Handout #2

Drawing on Linguistics:
Concepts, Metaphors and
Colored Pencils
Kristen Precht-Byrd
The Problem
• Integrating complex information into students’
existing schema.
Existing background
New integrated
• Describe metaphors
for linguistics
• Focus on relevant
• Have students use colored pencils and playdoh to create their own metaphor for a
linguistics concept
• Students scan or photograph their work.
• Students describe their metaphor:
– Extend it from their own knowledge to the
course material
– Describe relationships between elements in
the metaphor
– Discuss implications/
• Students upload picture and
paragraph to BbLearn.
Online Interaction
• To get students to engage in discussion, direct
them to:
1) Ask questions,
2) Make their responses full of thought,
insight and analysis, and
3) Connect to the real world and the course
Online Interaction cont.
• Instructor should model thinking/integration
in a sample discussion post.
• Students read others’ metaphors and
comments, and integrate others’ points more
easily because they’re linked to familiar
Connecting Personally
Initially, I was thinking of something similar
conceptually, being a musician of how there
are progressions I can write that no one else
has, and equating that to new words.
Extending the Metaphor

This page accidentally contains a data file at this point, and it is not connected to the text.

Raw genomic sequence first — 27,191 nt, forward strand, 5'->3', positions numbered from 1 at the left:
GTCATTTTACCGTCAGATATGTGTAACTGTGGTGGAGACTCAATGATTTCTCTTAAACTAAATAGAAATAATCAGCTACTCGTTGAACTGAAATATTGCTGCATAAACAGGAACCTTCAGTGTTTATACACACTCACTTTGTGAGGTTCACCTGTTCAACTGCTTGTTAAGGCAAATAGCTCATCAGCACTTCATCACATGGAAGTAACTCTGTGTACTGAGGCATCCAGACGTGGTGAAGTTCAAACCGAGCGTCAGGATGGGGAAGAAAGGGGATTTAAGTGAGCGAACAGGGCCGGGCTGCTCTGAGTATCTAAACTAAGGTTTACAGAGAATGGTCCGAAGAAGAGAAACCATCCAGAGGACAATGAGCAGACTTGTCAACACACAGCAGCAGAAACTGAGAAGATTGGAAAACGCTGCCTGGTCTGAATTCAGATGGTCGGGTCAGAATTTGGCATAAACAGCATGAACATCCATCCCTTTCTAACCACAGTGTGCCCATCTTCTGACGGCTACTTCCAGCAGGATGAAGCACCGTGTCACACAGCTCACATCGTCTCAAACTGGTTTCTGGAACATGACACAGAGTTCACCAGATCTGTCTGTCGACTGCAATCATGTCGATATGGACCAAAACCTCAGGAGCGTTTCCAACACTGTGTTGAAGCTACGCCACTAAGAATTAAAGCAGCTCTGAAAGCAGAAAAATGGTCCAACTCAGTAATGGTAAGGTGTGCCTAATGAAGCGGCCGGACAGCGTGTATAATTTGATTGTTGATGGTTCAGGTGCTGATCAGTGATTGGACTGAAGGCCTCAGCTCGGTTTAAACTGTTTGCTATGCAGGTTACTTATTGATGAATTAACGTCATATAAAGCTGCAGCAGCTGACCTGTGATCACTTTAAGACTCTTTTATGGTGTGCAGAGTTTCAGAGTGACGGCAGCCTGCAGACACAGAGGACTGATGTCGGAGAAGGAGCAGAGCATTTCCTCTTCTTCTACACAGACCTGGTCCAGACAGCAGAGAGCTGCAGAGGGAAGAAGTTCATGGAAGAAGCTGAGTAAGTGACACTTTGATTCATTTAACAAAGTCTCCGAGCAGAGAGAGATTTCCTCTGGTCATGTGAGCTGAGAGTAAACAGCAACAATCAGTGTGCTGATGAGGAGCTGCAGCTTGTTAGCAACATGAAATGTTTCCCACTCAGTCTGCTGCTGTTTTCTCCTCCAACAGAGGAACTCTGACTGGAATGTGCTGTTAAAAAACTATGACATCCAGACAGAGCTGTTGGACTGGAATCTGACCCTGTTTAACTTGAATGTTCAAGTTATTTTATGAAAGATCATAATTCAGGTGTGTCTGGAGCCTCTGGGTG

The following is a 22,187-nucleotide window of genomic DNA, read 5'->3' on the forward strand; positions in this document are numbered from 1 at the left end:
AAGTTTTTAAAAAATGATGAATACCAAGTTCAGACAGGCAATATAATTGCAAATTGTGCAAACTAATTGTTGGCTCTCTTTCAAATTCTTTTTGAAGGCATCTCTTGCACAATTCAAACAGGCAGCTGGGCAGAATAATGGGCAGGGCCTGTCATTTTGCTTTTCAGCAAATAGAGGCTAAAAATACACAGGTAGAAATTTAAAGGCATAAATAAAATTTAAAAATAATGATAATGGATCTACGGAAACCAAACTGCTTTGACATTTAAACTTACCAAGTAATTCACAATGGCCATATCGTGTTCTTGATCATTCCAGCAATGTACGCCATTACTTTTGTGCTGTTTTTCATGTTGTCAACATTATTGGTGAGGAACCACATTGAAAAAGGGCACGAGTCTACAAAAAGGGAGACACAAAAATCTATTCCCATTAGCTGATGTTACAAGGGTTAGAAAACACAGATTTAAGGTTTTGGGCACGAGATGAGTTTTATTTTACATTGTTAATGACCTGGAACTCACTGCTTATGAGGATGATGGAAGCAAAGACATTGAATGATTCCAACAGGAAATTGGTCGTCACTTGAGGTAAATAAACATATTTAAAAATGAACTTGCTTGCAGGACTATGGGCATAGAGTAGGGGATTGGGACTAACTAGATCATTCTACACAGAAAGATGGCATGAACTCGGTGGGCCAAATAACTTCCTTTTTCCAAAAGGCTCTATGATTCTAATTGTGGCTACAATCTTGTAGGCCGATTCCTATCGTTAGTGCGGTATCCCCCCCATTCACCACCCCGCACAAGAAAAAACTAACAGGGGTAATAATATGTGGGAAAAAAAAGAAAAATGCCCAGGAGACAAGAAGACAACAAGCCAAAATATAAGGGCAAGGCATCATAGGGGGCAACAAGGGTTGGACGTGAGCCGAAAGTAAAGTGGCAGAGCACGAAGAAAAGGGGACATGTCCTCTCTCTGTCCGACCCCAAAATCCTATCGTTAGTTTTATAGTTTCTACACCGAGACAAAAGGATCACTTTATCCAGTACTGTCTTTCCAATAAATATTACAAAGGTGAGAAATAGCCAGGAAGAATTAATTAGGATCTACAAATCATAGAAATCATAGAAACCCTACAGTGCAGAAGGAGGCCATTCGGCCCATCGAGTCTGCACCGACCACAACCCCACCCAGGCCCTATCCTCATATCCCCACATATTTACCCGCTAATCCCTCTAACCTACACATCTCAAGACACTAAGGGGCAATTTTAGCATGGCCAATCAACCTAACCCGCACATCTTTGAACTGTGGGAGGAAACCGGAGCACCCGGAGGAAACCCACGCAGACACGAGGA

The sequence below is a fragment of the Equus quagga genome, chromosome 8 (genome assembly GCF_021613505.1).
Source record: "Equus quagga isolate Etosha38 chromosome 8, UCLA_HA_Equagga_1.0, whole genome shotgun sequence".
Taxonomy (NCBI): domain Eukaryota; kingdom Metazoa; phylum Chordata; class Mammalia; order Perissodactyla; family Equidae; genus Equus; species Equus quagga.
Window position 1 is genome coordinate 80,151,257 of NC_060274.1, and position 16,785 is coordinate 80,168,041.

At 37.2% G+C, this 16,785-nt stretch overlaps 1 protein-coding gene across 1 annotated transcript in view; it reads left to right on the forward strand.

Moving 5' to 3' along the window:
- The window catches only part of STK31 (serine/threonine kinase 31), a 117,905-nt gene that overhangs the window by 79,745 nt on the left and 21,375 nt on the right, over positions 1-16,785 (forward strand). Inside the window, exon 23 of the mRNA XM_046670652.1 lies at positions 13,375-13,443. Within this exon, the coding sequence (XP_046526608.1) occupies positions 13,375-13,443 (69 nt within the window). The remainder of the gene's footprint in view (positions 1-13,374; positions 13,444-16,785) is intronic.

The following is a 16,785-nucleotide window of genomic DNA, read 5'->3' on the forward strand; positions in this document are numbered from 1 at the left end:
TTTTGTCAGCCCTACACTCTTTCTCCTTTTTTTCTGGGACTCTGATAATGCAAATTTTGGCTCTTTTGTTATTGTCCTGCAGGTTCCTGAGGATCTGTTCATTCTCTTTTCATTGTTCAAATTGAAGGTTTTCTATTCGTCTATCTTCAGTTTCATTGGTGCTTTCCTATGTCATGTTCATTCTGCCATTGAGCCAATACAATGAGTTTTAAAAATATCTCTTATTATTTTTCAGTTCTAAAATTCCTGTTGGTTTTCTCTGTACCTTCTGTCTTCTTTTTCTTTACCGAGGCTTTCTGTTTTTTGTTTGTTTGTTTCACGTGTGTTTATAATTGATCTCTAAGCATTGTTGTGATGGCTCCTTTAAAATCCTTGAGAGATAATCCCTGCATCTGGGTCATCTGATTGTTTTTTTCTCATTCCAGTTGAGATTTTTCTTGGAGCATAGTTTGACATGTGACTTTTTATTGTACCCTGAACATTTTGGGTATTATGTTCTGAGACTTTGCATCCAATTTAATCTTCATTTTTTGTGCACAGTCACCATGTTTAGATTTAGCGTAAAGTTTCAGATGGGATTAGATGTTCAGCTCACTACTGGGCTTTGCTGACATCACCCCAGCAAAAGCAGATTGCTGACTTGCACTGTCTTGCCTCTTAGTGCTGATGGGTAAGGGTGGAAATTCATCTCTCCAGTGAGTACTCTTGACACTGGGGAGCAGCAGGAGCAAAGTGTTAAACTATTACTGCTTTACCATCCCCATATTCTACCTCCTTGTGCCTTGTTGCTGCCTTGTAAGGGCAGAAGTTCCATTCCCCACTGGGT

I'm glad you included grammar in your
metaphor. In my drawing, I focused on the
building blocks of language, but the idea of
"binding" these blocks together to make one
universal shape definitely takes it one step
Student Feedback
Students reported that they enjoyed the project.
Specifically, they said they were able to:
• think creatively and innovatively
• think critically
• allow for expression of abstract thought
• analyze
• interact with peers in a way that was enjoyable
and helpful
• get feedback from peers and instructor which
allowed them to see multiple perspectives
Drawing a Metaphor
• Flexible tool for helping with conceptual
• Appropriate in just about any discipline
• Effective at many different levels
• Effective in student appreciation of concepts
• Highly interactive online activity
• Students liked it
Sum It Up
• Conceptually chewy areas
• Students develop metaphors with colored
pencils and play-doh
• Write up the metaphors
• Interact around those metaphors on the
discussion board
• Give insightful feedback